‘So­cial me­dia helped me to con­nect with like-minded women’

Essentials (South Africa) - - YOUR LIFE - ✱ See Aisha’s blog at aishaan­dlife.com or fol­low her on In­sta­gram @aishaan­dlife

Aisha O’Reilly, 33, lives in Joburg with her hus­band Kevin, 32, son Kai, two, and dogs Cin­na­mon and Wasabi. She is a nat­u­ral hair am­bas­sador and she shares her hair­care tips and par­ent­ing jour­ney on her blog, so­cial me­dia and YouTube chan­nel, all called Aisha&Life.

One day, af­ter a visit to a hair salon,

I had a rev­e­la­tion. I’d gone against my con­sul­tant’s ad­vice and had re­laxed my hair like I’d done many times be­fore. It be­came brit­tle and started break­ing al­most im­me­di­ately – it was a turn­ing point for me. I told my hus­band, Kevin, I was done with chem­i­cal re­lax­ing –

I was go­ing to em­brace my nat­u­ral hair.

I had started my blog – a pass­word­pro­tected on­line diary of my life that only three of my friends had ac­cess to read – be­cause this de­ci­sion felt like a big deal, and I be­gan to chron­i­cle my nat­u­ral hair jour­ney. Three months af­ter stop­ping re­lax­ing my hair I went back to the salon for the big chop, leav­ing only my nat­u­ral re­growth be­hind. Kevin ab­so­lutely loved it and my friends were very com­pli­men­tary when they saw me.

A week later one of my friends cut her hair too. There was a big move­ment to­wards go­ing nat­u­ral in Amer­ica at the time, but not many SA women were fol­low­ing suit just yet. There was a per­cep­tion that show­ing off your nat­u­ral hair meant you couldn’t af­ford to main­tain a style – or that you had adopted a bo­hemian life­style. I just wanted to know what my nat­u­ral hair felt like and had fi­nally found the courage to stop sub­ject­ing it to chem­i­cals.

Soc ial Me­dia Jour ney

A friend en­cour­aged me to make my blog pub­lic – she said that she’d been in­spired by my new change, and that other women would be too. So I opened it up to the pub­lic and re­named it MyFroandI. I at­tracted read­ers when I posted a 30- day chal­lenge in which I styled my short hair dif­fer­ently for 30 days with the help of ac­ces­sories. I also started a YouTube chan­nel soon af­ter, giv­ing step-by-step tu­to­ri­als on how to style short Afros. My fol­low­ers loved the con­tent I was cre­at­ing and I think it had to do with how can­did I was about my ex­pe­ri­ences – the good and the bad.

As my hair grew longer, I kept shar­ing what I was do­ing to style it. I worked on the blog and up­dated my so­cial me­dia chan­nels over week­ends and at night to fit in around my job in ad­ver­tis­ing and mar­ket­ing. Mostly I put the videos to­gether my­self, but when I needed an ex­tra pair of hands Kevin would help.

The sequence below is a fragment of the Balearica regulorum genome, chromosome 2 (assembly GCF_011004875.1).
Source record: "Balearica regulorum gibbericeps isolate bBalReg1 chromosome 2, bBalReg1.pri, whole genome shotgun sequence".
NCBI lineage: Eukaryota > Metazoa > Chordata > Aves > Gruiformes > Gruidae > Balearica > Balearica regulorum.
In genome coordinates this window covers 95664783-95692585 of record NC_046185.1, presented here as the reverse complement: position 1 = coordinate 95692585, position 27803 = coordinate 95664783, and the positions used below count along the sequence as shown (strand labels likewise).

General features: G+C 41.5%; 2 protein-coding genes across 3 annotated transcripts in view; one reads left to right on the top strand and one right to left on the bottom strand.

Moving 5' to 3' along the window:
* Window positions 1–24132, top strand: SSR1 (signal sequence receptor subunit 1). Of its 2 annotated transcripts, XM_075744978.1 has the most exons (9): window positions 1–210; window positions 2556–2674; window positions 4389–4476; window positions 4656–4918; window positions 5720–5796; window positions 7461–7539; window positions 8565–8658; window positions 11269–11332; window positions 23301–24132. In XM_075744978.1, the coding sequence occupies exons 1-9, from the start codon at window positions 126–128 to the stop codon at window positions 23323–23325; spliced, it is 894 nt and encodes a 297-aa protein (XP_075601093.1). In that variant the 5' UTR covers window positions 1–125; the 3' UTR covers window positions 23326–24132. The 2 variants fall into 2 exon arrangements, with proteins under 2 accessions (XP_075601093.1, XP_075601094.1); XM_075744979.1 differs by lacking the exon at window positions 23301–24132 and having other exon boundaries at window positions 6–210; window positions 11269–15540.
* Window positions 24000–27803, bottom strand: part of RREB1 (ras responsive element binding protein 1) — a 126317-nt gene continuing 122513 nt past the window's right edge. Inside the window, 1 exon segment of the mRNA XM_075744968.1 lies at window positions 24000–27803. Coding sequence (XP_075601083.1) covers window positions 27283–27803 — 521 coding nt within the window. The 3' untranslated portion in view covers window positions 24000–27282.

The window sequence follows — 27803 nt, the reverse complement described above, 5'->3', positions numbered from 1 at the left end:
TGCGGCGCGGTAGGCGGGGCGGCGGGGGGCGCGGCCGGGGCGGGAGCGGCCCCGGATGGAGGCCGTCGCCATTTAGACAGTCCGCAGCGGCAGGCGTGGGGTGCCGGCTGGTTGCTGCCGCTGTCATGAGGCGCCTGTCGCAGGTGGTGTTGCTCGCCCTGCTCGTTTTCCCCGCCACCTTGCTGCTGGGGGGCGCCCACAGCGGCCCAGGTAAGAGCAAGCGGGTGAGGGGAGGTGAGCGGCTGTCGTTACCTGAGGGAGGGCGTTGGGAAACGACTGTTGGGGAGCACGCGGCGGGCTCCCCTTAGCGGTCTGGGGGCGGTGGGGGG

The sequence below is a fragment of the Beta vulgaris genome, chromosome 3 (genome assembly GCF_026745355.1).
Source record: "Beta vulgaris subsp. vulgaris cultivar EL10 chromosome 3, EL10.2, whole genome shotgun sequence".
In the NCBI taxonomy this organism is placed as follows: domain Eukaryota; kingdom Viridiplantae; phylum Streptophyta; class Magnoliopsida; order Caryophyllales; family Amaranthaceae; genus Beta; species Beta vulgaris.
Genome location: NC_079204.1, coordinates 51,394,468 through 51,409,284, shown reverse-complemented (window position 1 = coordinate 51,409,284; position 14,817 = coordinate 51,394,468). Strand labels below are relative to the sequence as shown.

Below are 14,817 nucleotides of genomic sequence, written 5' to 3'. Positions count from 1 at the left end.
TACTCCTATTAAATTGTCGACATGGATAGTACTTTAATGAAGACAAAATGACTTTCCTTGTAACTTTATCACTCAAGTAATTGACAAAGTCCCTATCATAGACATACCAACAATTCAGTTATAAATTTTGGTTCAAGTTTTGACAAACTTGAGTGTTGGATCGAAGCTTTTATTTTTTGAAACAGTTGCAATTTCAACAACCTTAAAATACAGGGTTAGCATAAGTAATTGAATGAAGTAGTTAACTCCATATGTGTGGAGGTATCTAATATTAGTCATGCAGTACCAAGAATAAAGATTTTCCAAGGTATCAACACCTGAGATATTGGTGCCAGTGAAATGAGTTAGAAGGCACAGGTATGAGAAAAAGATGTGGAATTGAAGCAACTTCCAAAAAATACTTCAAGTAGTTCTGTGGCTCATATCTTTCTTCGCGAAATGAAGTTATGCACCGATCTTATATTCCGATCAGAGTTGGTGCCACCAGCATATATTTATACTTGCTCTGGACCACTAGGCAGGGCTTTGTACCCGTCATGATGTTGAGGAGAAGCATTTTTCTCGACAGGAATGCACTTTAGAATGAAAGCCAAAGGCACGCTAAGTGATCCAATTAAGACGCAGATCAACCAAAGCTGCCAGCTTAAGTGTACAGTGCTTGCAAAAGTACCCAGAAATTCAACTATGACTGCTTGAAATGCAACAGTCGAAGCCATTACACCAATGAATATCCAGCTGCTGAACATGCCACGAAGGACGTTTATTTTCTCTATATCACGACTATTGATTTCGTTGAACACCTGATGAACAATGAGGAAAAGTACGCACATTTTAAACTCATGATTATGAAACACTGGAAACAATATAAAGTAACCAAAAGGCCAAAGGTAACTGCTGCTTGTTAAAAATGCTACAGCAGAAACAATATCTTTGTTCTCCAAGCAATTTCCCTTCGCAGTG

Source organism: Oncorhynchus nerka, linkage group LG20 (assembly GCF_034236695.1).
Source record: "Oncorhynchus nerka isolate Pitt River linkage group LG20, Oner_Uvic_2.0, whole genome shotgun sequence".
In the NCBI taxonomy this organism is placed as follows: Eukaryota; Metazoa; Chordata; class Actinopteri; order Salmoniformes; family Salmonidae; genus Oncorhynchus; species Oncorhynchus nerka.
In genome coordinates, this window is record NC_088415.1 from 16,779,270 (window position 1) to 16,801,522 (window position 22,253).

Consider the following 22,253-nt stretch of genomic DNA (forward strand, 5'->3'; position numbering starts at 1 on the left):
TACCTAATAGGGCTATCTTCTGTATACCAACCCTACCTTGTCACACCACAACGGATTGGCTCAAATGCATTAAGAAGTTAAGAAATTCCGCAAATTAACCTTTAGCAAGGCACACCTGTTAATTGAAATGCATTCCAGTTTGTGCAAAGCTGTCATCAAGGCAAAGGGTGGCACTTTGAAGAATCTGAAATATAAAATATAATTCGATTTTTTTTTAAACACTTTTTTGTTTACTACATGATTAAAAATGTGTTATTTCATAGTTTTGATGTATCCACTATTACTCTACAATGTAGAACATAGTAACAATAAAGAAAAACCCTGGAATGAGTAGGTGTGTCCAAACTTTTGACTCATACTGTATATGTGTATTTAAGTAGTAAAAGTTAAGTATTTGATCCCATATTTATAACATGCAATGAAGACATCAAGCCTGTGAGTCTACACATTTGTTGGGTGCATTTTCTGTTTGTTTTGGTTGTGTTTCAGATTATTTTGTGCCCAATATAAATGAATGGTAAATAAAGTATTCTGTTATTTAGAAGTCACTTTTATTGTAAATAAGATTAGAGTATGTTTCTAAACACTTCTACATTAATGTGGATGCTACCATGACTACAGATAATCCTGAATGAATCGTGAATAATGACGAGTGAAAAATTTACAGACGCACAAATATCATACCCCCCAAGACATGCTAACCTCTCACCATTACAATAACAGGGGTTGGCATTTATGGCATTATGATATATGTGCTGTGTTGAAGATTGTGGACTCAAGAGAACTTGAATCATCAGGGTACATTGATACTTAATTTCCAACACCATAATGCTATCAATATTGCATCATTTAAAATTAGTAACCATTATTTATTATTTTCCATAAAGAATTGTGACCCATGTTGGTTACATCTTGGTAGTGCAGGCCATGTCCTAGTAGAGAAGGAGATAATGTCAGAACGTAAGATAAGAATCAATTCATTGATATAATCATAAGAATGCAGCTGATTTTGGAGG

When I fell preg­nant with Kai in 2016, I be­gan writ­ing about my new jour­ney into moth­er­hood. It wasn’t what I ex­pected and I couldn’t be­lieve that more women didn’t talk about how tough preg­nancy, and the first few months with your baby, can be. Friends told me it was ta­boo to talk neg­a­tively about preg­nancy but I knew there were moms who would ap­pre­ci­ate my hon­esty.

So I changed the ti­tle of my blog to Aisha&Life and posted about both my hair and ad­just­ing to moth­er­hood. I lost a few fol­low­ers who couldn’t re­late to the change in topic, but I gained far more than I lost. I now have fol­low­ers in the tens of thou­sands across all my me­dia plat­forms.

How my life has ch anged

I re­signed from my ad­ver­tis­ing and mar­ket­ing job last year to de­vote more at­ten­tion to my blog, YouTube chan­nel, and to build­ing my brand – so­cial me­dia has been in­stru­men­tal in help­ing me ac­com­plish this. Now I can earn a liv­ing and ex­er­cise my cre­ative free­dom while do­ing it – it has also given me a chance to con­nect with like-minded women.

I was stopped by a woman who fol­lows me on­line at a Gau­train sta­tion a while ago. We chat­ted about her ex­pe­ri­ence with nat­u­ral hair – we lost track of time and even missed our bus! I was blown away by the fact that we didn’t know each other per­son­ally, but be­cause we had some­thing in com­mon we could be girl­friends for those few min­utes, and it’s so­cial me­dia that made it pos­si­ble.

A friend said other women would be in­spired too

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